Secondly there’s only limited willingness to give up some of the decades-old design parameters for roads and junctions – the way kerbs curve into a junction for example.

Pavement level facilities are hard to build. The space for getting machinery in is often limited. The foundations are not built to road standards, so weeds are often a problem within months of completion. Driveways, minor entrances and so on require a ramp down onto the road, and conventional pavement construction spreads these across the whole width of the path. This means each driveway presents a thump up and down for the cyclist.

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Typical of European streets, this path is constructed at the same level as the road, is straight, smooth and level, and does not require a Give Way. Cars wait further back so do not block the junction. Even when the cycle track is higher than the road, this typical arrangement (from Ry, Denmark) meets side roads with a smooth, straight, barely perceptible ramp, and crosses forward of the car Give Way line.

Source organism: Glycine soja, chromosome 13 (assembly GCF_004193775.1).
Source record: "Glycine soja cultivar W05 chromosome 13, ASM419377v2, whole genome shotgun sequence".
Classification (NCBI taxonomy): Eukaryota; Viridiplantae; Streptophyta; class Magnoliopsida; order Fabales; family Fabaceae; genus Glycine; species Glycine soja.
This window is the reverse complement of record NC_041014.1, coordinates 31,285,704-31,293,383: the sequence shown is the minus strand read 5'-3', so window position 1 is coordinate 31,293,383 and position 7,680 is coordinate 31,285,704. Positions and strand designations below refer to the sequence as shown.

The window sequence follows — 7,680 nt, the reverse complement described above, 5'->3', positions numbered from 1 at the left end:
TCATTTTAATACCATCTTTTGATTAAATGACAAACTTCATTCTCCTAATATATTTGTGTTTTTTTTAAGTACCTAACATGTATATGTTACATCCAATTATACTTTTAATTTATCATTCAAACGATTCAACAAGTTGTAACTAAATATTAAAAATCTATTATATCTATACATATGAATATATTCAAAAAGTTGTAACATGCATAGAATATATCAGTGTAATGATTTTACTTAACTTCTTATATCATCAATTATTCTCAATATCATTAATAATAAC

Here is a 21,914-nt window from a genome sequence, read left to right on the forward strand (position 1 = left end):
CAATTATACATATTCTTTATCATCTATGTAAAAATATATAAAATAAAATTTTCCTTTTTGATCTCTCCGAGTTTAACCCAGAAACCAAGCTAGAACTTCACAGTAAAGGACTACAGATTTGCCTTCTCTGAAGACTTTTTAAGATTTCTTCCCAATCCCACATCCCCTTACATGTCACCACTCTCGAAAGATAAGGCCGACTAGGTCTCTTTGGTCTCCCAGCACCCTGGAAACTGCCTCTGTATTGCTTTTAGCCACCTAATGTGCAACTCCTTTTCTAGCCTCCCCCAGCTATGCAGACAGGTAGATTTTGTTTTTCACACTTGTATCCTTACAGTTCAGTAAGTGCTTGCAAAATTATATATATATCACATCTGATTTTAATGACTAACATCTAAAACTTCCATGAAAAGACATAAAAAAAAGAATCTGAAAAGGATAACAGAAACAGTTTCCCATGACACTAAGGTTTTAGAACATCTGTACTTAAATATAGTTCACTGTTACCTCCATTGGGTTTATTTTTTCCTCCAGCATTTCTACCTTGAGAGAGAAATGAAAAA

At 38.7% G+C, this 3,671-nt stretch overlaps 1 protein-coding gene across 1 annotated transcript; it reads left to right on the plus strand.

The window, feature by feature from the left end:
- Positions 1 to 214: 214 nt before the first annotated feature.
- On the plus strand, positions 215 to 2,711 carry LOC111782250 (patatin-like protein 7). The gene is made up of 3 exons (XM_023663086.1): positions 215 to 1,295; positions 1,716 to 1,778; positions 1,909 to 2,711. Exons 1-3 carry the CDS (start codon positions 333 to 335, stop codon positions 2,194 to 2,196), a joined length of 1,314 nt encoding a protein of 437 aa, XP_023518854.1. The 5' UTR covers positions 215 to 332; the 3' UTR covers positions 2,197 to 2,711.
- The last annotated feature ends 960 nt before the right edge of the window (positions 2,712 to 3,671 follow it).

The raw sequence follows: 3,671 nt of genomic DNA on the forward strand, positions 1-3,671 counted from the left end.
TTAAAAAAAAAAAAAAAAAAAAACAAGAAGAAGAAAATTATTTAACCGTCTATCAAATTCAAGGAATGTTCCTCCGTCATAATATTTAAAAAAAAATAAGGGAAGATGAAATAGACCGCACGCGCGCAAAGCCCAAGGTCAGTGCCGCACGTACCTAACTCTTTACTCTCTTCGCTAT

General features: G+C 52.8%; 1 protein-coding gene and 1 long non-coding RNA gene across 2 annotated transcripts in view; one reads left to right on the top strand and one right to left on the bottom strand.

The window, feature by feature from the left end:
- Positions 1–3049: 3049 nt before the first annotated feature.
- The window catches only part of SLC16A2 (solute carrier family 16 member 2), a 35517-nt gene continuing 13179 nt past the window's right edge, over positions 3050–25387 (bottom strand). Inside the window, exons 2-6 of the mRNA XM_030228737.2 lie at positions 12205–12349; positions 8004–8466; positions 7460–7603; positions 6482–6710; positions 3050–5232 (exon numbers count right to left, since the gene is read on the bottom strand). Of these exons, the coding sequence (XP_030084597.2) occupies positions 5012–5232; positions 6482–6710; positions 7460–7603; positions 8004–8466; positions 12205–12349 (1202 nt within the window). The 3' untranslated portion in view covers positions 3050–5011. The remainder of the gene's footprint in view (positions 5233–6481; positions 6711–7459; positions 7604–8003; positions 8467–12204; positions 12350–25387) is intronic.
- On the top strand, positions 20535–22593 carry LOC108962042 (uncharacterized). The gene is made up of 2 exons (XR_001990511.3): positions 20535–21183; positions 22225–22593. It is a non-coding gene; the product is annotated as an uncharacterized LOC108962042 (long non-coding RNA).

Being at the same level as pedestrians means each inevitably strays into the other’s space. Often cyclists have to do so in order to pass safely. Cost and space considerations usually mean such facilities are only built on one side of the road, so two-way use is needed (and having to cross the road twice can reverse any safety advantages of a cycleway).

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The way kerbs are curved at junctions means a pavement level path joins at an odd angle offset from the desire line, and also requires a wider road crossing.